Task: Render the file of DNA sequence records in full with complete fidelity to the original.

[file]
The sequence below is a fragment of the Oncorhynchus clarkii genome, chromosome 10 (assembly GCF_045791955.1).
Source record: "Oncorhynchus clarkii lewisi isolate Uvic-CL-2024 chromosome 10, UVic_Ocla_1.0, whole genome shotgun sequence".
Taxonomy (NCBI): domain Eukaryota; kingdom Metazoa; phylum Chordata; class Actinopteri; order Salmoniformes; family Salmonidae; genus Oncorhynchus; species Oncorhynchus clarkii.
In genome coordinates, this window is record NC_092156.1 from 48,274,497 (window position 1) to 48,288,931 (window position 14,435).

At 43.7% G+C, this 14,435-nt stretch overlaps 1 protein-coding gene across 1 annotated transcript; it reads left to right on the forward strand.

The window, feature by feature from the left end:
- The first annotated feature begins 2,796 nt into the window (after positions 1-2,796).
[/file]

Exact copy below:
The sequence below is a fragment of the Oncorhynchus clarkii genome, chromosome 10 (assembly GCF_045791955.1).
Source record: "Oncorhynchus clarkii lewisi isolate Uvic-CL-2024 chromosome 10, UVic_Ocla_1.0, whole genome shotgun sequence".
Taxonomy (NCBI): domain Eukaryota; kingdom Metazoa; phylum Chordata; class Actinopteri; order Salmoniformes; family Salmonidae; genus Oncorhynchus; species Oncorhynchus clarkii.
In genome coordinates, this window is record NC_092156.1 from 48,274,497 (window position 1) to 48,288,931 (window position 14,435).

At 43.7% G+C, this 14,435-nt stretch overlaps 1 protein-coding gene across 1 annotated transcript; it reads left to right on the forward strand.

The window, feature by feature from the left end:
- The first annotated feature begins 2,796 nt into the window (after positions 1-2,796).